Last night, I signed into law H.R. 1643, the Sixth Continuing Resolution for fiscal 1996, which puts all Federal workers back on the job with pay from December 16 until January 26 and also funds a limited number of Federal activities until September 30, 1996.
This bill is a step in the right direction— but only a step. It does not end the partial shutdown of the Federal Government that continues to seriously impair the activities of the Departments of Commerce, Education, Health and Human Services, Housing and Urban Development, Interior, Justice, Labor, State, and Veterans Affairs; the Environmental Protection Agency; the National Aeronautics and Space Administration; the Small Business Administration; and many smaller agencies.
Most importantly, H.R. 1643 enables Federal workers to return to the job and to be paid— both the 480,000 who have been working without pay and the 280,000 furloughed workers.
The bill also funds a limited number of Federal functions for the rest of fiscal 1996. They include nutrition services for the elderly; grants to States for child welfare services; Federal Parent Locator Service activities; State unemployment insurance administration activities; general welfare assistance payments and foster care payments to Indians; the Federal subsidy to the rail industry pension and certain other expenses of the Railroad Retirement Board; visitor services of the National Park System, National Wildlife Refuges, National Forests, Smithsonian Institution, National Gallery of Art, John F. Kennedy Center for the Performing Arts, and United States Holocaust Memorial; and State Department visa, passport, and U.S. citizen services. In addition, family support payments to States and payments to States for foster care and adoption assistance are provided through March 15, 1996.
The bill ensures, through September 30, 1996, benefit payments to about 3.3 million veterans and their survivors. It also provides for payments to contractors of the Veterans Health Administration for services related to the health and safety of patients in Veterans Affairs medical facilities.
The measure provides authority for the District of Columbia to continue full operations, using District funds, through September 30, thereby extending the authority provided by the Fifth Continuing Resolution for fiscal 1996, which expires January 25. Regrettably, the measure contains an objectionable provision that would single out poor women by prohibiting the use of District funds for providing abortion services. I oppose including this provision in the regular fiscal 1996 District of Columbia appropriations bill, and I urge the Congress to send that bill to me—in a form I can sign—as soon as possible.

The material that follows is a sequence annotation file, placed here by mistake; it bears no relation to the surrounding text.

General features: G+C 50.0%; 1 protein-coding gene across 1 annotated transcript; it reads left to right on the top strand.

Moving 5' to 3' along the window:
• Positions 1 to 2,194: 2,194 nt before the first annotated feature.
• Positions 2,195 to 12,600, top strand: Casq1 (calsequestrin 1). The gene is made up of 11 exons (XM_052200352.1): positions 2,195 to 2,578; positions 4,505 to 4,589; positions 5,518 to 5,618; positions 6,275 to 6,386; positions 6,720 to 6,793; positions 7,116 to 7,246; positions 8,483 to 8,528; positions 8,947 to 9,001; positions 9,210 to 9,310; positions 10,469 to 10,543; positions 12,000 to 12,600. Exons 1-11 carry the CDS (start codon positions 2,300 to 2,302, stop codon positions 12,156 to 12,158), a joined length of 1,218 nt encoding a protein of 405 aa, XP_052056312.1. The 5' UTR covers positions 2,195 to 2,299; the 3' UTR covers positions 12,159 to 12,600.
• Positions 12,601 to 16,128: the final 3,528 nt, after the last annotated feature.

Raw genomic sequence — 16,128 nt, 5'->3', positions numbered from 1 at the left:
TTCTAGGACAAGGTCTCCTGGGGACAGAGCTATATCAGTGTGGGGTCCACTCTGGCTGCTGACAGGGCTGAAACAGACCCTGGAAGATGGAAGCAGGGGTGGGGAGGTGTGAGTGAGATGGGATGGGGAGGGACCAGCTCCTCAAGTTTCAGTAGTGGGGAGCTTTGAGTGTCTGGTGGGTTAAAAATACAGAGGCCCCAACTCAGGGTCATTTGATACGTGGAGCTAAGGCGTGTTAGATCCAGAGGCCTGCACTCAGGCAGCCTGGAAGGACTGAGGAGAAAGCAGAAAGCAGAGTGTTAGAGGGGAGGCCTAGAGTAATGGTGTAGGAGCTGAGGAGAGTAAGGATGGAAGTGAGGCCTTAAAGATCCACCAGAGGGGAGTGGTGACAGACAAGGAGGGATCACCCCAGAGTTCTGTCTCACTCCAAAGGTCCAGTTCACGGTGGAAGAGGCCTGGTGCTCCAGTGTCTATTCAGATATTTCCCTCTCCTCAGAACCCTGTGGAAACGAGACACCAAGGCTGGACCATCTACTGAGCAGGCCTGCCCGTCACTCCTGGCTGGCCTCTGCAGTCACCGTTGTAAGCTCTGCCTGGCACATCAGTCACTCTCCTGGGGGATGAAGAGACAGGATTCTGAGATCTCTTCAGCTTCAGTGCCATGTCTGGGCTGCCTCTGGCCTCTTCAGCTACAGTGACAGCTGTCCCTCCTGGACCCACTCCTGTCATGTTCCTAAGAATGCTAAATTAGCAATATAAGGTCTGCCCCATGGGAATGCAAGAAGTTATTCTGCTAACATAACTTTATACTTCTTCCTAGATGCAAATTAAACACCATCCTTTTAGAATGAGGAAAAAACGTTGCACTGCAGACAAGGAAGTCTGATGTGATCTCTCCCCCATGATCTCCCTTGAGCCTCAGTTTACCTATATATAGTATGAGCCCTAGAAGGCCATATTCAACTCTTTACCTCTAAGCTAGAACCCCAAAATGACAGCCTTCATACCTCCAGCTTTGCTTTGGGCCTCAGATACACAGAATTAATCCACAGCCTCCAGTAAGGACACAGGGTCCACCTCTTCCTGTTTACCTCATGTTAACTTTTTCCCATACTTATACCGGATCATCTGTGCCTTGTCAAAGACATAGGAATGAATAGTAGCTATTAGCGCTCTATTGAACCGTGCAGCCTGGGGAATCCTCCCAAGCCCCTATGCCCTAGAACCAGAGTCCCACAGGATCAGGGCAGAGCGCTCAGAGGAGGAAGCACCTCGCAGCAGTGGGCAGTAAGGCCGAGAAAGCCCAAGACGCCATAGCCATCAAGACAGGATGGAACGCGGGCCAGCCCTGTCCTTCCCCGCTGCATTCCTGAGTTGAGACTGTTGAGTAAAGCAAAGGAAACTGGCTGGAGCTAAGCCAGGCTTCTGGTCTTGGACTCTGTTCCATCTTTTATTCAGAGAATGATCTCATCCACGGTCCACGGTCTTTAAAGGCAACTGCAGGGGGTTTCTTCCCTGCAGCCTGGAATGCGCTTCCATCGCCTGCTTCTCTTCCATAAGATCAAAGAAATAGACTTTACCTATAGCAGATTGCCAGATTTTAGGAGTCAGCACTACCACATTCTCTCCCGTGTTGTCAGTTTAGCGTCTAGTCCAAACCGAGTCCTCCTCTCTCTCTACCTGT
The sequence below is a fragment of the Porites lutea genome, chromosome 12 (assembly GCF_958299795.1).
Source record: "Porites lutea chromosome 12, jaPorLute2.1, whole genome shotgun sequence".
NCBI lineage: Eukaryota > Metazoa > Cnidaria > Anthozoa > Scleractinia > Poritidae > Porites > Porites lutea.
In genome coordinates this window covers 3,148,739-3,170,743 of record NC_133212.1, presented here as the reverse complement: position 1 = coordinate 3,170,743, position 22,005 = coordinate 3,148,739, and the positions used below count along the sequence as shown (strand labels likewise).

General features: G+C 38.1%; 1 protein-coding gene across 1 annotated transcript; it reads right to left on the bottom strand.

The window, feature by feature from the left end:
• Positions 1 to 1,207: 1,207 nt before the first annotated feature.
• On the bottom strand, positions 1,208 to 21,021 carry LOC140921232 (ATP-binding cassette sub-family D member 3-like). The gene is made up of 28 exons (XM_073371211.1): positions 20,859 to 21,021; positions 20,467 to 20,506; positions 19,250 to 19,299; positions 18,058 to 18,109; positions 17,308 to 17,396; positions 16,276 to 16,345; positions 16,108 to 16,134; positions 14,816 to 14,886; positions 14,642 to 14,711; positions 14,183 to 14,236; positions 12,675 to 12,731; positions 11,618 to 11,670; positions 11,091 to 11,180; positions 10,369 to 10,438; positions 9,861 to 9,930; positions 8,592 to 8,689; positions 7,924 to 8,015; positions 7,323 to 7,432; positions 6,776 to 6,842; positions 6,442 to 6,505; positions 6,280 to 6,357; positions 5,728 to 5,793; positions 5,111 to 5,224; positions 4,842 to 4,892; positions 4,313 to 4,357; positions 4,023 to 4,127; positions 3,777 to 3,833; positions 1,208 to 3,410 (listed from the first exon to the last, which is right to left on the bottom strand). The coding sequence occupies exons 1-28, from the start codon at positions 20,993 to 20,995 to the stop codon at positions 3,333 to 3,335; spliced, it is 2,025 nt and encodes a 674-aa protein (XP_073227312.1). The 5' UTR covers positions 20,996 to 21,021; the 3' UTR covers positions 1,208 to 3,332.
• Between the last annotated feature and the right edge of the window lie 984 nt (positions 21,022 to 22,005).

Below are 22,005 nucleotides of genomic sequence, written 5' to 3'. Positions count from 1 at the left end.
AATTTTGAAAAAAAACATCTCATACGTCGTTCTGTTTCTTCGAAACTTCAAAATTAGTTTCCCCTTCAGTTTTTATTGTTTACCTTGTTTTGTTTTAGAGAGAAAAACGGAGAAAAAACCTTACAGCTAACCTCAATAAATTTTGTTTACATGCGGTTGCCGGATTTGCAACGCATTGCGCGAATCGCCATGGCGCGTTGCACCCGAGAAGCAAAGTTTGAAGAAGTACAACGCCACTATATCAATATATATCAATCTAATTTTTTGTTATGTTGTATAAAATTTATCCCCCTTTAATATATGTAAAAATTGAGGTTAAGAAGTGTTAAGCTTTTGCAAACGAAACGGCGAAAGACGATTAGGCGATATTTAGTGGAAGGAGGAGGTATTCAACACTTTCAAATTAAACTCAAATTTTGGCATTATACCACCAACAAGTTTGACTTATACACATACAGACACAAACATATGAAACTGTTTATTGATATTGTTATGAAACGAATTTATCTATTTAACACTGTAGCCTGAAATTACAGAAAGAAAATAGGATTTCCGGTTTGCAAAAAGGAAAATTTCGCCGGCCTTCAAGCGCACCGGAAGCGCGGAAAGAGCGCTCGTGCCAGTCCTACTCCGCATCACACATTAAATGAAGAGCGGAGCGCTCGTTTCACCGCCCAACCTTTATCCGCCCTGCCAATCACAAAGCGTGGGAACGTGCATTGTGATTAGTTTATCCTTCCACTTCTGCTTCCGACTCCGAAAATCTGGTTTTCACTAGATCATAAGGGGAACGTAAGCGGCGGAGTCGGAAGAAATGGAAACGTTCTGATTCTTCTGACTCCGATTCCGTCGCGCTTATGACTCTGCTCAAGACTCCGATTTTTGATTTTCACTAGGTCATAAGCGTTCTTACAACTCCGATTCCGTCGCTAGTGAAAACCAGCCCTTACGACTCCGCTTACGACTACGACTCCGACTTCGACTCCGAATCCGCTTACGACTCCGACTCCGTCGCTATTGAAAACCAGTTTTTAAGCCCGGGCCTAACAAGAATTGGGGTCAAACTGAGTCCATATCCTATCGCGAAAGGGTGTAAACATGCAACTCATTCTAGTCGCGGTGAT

The measure also provides for reimbursement to States for State funds used to implement Federal programs and to pay furloughed State employees whose compensation is advanced or reimbursed, in whole or in part, by the Federal Government during any 1996 lapse in appropriations and it makes interest payable on the State funds that were used.
The problem with this bill is in what it does not do. It does not end the inconvenience, if not suffering, that millions of Americans continue to experience because of the partial government shutdown. It does not provide funds to help put 100,000 more police officers on the streets of U.S. cities; funds for Head Start; funds for the States for social services and job training; funds to help U.S. businesses with export financing; and funds to continue the Space Station program and other key initiatives at the National Aeronautics and Space Administration. Nor does the bill provide needed funds for contracts vital to protecting the environment.
Along with denying services, the shutdown is threatening the vitality of thousands of businesses, many of them with contracts with the Federal Government. Also at risk are the jobs of thousands of workers in those businesses. The longer the shutdown continues, the more its effects will be felt.
Clearly, this bill is only a partial solution to the partial shutdown. The real solution, and the one that the Congress should pursue without delay, is to send me acceptable 1996 appropriations bills for the agencies in question or, at a minimum, an acceptable continuing resolution that will permit the Government to perform the full range of services that citizens expect.
WILLIAM J. CLINTON
The White House, January 6, 1996.